Equal opportunity to the arts in the Far West

Over an 18-month period, the Arts Unit worked closely with public schools in the Far West to deliver an incredible initiative. Glenn Cullen reports.

Image: The Pulse performance at Broken Hills Civic Centre was a roaring success.

When the department’s Arts Unit discovered some gaps in programs delivered to students in the state’s Far West, it was determined to come up with a hands-on solution.

The result became the Pulse Far West program, an initiative that developed arts-related courses tailored to the specific needs of the region’s schools and students.

Feedback from principals had made clear the need: send your best tutors to the Far West to pass on their expertise and develop a range of programs.

And the Arts Unit duly obliged.

Taken from the Pulse Alive concept – which was rolled out to Greater Sydney and other areas in the state – the Arts Unit got to work on high quality arts resources, workshops and performance opportunities specifically for the Far West.

The results spoke for themselves.

Pulse Broken Hill had more than 700 students from kindergarten to Year 6 participate, with tutors in dance, drama and music travelling to the legendary outback town and to Baronga to run three days of workshops.

Pulse Sunraysia pulled in 400 students across its broad geographical sweep.

Image: The Mildura Arts Centre was a sellout for the Pulse performance.

“We were presented with an amazing opportunity to take the inclusive, student-centred drive of Pulse Alive to these rural and remote schools,” said Peter Hayward, Arts Coordination Officer and Pulse Far West program coordinator.

“Working with the schools, staff and students in Broken Hill and Sunraysia over the past few months to create this experience for more than 1,000 local students has been incredibly inspiring.”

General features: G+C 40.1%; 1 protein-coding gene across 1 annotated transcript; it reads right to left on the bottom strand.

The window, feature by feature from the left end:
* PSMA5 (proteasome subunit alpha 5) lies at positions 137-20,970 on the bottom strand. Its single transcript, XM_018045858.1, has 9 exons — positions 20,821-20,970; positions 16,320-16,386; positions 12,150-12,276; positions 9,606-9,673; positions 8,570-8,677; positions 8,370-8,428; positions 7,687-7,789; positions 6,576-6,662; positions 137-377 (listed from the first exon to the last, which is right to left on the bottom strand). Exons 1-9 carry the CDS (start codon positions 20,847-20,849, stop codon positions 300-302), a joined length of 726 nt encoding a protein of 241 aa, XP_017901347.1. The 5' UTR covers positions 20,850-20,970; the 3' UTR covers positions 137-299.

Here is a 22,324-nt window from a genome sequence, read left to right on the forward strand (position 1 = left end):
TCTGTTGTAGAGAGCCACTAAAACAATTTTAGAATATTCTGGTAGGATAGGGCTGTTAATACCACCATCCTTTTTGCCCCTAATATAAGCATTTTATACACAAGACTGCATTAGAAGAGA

There were two sold-out performances at the Broken Hill Civic Centre and the Mildura Arts Centre, celebrating the students’ hard work as Pulse Far West performers were joined by their Pulse Alive counterparts.

Students in the Pulse Alive touring group came from all over Sydney, as well as from the Illawarra, Central Coast, Blue Mountains, Inverell, Bathurst, Orange, Wagga Wagga, Bombala and West Wyalong – all coming together to assist in creating an amazing learning opportunity for students and teachers in the Far West Principal Network.

Jane Broadfoot, Assistant Principal at Gol Gol Public School, said the students had gained an incredible amount through their involvement in the program.

“The most gratifying reaction was the feedback from the parents, their beaming faces said it all,” she said.

Michael Coleman, Principal of Dareton Public School, said the experience had many benefits for his students.

“This was a truly life-changing experience for the students and parents from our school – seeing the kids achieve, trust, grow and just have an equal opportunity was incredible,” he said.

Image: Students from Sunraysia with their fingers on the pulse, practising for the region's big show.
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